You're asking the right questions! Station staff have a lot on their plate, so the more you can do to make their lives easier, the better your chances of getting picked up. We reached out to a friend in station programming to ask them some questions you've asked us before. Here are the questions/answers:
How do you find new producers?
I often learn about producers through distribution newsletters from NPR, PRX, APM, etc. Recently, I’ve also made connections with producers at the Public Radio Content Conference. It doesn’t hurt to build your web presence, either. And, make your demo materials easy to access. Persistence and prevalence are key.
If a producer you've never worked with before reaches out to you about their show, what are the key elements you'd look for in their pitch?
What are you doing differently from other programs, and why is it relevant to my listeners right now? There are so many shows that claim to be on the cutting edge, but often they blend into programming we already offer (or could otherwise pick up from hundreds of other producers). So, consider studying our program schedule and identifying a specific niche you’re filling to help bolster our audience.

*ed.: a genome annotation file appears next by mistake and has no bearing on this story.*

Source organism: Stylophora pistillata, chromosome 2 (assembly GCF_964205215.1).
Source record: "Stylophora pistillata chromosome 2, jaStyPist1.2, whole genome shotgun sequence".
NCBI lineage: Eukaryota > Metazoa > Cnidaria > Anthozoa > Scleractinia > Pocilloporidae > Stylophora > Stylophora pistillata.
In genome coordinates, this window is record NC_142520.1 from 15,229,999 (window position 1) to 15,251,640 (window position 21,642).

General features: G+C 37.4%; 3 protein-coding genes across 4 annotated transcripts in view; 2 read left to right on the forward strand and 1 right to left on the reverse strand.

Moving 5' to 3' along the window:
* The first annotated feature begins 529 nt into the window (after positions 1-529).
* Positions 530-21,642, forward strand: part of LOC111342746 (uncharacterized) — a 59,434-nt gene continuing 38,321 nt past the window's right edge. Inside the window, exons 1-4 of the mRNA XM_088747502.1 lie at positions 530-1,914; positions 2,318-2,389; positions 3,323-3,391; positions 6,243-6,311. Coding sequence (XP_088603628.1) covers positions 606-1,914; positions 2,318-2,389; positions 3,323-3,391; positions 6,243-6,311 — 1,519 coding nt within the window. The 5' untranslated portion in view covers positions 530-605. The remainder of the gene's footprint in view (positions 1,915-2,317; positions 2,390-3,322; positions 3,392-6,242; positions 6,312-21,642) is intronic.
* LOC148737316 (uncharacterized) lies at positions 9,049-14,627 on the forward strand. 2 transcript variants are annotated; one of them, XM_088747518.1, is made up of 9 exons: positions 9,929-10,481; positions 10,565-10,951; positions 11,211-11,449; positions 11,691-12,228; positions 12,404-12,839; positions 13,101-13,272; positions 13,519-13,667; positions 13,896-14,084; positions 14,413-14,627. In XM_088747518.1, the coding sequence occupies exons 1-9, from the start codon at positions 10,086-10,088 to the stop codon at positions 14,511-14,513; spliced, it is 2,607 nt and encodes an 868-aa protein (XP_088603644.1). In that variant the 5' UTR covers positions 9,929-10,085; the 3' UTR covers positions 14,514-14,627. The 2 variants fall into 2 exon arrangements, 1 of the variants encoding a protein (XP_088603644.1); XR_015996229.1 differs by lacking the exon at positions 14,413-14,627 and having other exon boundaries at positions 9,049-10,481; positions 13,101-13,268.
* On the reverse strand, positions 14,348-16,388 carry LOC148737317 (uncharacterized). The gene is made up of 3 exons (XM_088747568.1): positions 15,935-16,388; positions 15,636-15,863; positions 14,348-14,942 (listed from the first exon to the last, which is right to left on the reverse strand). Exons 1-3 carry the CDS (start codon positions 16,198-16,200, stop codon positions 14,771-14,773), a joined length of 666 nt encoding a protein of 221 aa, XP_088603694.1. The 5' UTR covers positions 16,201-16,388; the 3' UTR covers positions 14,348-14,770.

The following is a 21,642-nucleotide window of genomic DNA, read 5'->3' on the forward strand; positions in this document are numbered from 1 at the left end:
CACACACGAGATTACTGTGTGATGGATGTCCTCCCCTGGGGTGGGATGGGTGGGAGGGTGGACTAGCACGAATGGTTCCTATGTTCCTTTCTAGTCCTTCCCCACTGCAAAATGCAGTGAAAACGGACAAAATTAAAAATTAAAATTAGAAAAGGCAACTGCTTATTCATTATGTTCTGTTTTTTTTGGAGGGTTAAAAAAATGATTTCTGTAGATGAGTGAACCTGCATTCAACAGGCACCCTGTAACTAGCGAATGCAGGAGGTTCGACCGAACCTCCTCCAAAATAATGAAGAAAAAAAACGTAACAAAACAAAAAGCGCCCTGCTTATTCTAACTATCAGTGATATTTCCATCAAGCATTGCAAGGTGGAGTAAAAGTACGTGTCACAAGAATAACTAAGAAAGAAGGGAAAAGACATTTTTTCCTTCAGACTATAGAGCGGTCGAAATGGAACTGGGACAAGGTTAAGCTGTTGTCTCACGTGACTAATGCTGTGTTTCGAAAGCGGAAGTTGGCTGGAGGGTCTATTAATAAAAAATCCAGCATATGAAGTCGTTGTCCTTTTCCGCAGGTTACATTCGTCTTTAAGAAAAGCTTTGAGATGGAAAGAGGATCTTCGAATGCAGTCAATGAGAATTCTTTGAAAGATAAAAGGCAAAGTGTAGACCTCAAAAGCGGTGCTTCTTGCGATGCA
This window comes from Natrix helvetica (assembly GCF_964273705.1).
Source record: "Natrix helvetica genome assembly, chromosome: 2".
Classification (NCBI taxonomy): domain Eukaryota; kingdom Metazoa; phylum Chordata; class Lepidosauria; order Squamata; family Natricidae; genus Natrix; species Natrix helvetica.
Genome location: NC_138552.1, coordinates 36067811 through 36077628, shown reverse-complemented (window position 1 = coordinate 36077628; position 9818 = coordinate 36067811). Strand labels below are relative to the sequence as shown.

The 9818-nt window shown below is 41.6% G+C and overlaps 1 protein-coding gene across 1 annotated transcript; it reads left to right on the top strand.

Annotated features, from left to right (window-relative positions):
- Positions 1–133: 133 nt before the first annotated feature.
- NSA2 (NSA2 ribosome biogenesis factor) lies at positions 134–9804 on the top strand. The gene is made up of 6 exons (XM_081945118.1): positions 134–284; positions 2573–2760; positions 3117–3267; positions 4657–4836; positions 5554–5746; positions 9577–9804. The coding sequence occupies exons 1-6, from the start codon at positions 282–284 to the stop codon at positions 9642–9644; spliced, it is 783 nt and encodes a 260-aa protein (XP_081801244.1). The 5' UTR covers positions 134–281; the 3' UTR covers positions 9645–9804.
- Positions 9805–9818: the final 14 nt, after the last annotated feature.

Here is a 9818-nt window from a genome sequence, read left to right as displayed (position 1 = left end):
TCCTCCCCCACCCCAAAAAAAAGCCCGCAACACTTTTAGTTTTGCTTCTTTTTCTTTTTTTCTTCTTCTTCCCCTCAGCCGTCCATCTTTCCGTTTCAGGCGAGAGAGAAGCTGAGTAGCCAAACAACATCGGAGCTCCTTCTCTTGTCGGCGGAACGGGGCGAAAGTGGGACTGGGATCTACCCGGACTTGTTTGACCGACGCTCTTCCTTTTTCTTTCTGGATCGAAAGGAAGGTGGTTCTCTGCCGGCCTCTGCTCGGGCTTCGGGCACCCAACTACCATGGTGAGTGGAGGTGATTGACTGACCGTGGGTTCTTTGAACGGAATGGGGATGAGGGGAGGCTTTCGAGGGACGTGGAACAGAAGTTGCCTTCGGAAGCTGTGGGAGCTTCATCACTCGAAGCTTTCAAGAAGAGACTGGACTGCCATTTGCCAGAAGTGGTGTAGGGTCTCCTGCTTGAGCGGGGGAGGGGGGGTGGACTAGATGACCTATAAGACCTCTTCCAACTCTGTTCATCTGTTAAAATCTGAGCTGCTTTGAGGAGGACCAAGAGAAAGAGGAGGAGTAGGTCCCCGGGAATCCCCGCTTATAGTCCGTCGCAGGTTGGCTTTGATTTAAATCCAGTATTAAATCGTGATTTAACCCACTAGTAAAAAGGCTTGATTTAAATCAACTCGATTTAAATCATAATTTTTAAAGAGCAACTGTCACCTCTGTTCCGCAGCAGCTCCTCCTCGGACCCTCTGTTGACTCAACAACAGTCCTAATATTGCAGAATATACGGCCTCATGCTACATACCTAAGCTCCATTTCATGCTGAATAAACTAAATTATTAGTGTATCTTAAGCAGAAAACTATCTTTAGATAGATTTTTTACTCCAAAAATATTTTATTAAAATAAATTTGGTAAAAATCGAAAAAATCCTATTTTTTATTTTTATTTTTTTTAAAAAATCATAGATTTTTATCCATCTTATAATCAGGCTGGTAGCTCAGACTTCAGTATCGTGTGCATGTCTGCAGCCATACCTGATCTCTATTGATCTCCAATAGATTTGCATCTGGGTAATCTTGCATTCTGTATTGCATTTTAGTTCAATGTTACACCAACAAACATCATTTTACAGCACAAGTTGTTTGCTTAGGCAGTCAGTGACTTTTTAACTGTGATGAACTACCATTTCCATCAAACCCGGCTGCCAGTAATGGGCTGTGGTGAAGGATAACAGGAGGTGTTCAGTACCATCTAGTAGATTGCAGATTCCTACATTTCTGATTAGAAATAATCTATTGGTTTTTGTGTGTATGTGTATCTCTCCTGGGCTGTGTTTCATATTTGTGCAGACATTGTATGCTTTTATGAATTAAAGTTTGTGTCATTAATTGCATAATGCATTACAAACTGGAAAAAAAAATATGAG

On a personal level, I’d also be curious about how your production approach differs from others in terms of its audience retention and engagement. We don’t need just another personality on mic rehashing the same issues already discussed in other programs.
The longevity of your program is also important. Is this a standalone special program? Is it a limited run series with only a few episodes? Or, if it’s meant to be indefinite, you need to convince me that you have a stable production force to churn out new episodes on a consistent basis without disruption.
Do you have advice for new producers who are trying to format their show for broadcast?
Programmers rely on consistency. Study other broadcast clocks and note the essentials—you’ll need a billboard, a five-minute filler for the newshole, and a few well-spaced breaks. It’s not as difficult as it might seem; as you produce your program, remember that music padding can be your friend in terms of buying time. If your show runs long, however, your editor will need to get out the chopping block.
Finally, don’t take it personally if your show isn’t picked up. It’s often about the right time and right place, but you shouldn’t hesitate to solicit feedback either way.